In the song by Jonny Cash, “A Boy Named Sue”, the absent father called his son Sue so that he would grow up tough. In doing so, he created a living controversy that insured that his son was never short of unwelcome attention. In the same way, controversy on Twitter attracts attention like fruit flies to a dish of sugar. Every wannabe celebrity knows that if you want to be heard, you have to stand out. Be different. The Admen call this cut-through. But, as any business owner knows, sometimes is it hard to get cut through on your advertising. So should a small business ever consider using controversy to attract attention and ultimately sell on Twitter?
Consider the following statements that a Micro Brewery with a public bar might put out in the course of its messaging on Twitter:
- Traditional drinking pubs are hard to find. Fortunately we cater…
- Big breweries and crippling Government taxes have killed most traditional drinking pubs. Fortunately we cater…
Which of these is more likely to get a traditional Micro Brewery noticed on Twitter? Of course, it is the latter. This message contains enough information about the subject plus a hint of controversy to spark a debate with the serious drinkers that would be the target audience for a Micro Brewery.
Note that the reference to “big breweries and crippling Government taxes” might be lost on those not familiar with the arguments why traditional drinking pubs are indeed closing down. But that is the point. With social media like Twitter you can be very specific in your wording. The aim is to create engagement with the target audience. If the Micro Brewery were lucky, then interested individuals might choose to enter a debate. This would attract more potential customers on Twitter and also help with the chances of the Micro Brewery being found on Google searches.
Once the brewery had established an audience, it would be useful to continue providing reasons why someone should visit the brewery. This might be the unusual history of the brewery, or information about the types of beer and seasonal variations, for example. Leading on from this, the Micro Brewery might want to encourage participation on Twitter through a quiz style competition and ultimately to run a prize competition that would encourage the local audience to actually visit the pub.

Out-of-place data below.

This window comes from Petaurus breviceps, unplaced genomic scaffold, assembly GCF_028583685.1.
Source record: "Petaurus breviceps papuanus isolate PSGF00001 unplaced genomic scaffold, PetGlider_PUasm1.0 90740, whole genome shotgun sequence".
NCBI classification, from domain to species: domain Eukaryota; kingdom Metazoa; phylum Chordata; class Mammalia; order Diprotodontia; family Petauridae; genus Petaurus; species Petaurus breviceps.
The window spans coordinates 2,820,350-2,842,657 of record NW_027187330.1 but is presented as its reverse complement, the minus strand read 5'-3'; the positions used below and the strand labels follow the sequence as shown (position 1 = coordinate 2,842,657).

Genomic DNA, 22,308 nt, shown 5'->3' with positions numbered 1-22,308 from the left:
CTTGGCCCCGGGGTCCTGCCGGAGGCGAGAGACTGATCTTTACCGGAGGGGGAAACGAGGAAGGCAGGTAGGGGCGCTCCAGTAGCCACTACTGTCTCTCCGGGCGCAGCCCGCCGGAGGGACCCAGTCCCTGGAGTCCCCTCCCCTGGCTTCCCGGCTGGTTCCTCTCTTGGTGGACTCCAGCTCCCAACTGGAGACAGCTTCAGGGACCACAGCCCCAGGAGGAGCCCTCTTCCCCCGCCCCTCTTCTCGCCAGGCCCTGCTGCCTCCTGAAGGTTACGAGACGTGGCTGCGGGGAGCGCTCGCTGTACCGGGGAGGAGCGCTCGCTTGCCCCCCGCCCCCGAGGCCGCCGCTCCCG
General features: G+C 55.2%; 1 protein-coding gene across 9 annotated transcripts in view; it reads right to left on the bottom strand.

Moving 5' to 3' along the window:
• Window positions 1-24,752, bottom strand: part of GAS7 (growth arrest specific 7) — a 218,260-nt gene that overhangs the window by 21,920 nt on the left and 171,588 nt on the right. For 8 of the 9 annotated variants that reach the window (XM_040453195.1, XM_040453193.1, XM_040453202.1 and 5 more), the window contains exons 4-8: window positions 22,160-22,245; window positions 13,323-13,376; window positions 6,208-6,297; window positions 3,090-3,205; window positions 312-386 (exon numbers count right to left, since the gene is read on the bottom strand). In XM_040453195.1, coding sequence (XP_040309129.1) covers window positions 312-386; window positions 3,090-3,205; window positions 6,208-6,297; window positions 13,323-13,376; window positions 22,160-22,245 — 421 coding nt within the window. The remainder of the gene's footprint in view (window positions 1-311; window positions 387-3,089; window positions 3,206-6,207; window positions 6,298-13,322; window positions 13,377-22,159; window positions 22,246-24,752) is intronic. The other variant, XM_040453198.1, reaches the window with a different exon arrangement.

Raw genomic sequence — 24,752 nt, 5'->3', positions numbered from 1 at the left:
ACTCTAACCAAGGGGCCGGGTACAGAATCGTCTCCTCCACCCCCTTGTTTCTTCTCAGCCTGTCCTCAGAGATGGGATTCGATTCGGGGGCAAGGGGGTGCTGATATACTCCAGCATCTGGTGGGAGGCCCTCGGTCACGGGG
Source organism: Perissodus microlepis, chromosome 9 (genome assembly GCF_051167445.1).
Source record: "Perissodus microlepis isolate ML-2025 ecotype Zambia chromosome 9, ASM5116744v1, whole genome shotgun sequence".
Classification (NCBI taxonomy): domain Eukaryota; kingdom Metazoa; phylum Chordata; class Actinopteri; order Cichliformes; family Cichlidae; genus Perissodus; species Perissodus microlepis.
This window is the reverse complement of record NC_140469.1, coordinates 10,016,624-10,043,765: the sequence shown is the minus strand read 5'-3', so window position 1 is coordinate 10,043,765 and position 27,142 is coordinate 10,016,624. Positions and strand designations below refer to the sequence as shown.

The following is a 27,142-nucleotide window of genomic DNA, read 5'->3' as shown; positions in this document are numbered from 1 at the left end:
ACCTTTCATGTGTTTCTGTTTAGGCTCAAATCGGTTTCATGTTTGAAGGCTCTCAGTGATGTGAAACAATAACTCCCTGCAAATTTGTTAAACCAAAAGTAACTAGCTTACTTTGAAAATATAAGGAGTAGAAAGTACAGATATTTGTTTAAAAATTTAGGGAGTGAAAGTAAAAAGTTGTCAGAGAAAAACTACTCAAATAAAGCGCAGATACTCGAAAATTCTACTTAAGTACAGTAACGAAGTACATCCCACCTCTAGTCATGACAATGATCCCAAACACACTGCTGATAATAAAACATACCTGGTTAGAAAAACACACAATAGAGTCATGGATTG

Whatever, you need to keep an eye on your “Signal to Noise ratio”. Your signal is the message that you want to put across and the noise is the mountain of messages that comprise Twitter. Generally, there is just too much noise compared to your signal. It sounds positively boring compared to the controversy tactics used by wannabe celebrities, but in order for a local business to stand out you have to do the basics and provide relevant material and real value. Quality is much more important for a business seeking publicity on Twitter than quantity.
Man Down the Pub Test
So what topic or organisation is a safe target to use to create controversy? I suggest you use the “Man down the pub test”. In the case of a Micro Brewery example, no man (or woman) down the pub would object to attacking big business and the government, so it is safe ground. Other business should make sure that any campaigns they plan to create that use controversy would pass their own “man down the pub” common sense test.
Everyone knows that using controversy is how you get famous, but controversy is like a junkie’s fix with diminishing returns. Many celebrities choose to “get controversial” as they seek the oxygen of publicity only to be hurt when the public tire of their increasingly indulgent antics and move onto the next big thing. Fortunately, for a small business, it is possible to use a little controversy without alienating customers. Just make sure that you chose your targets carefully! (Unless of course, you are the father of a boy named Sue!)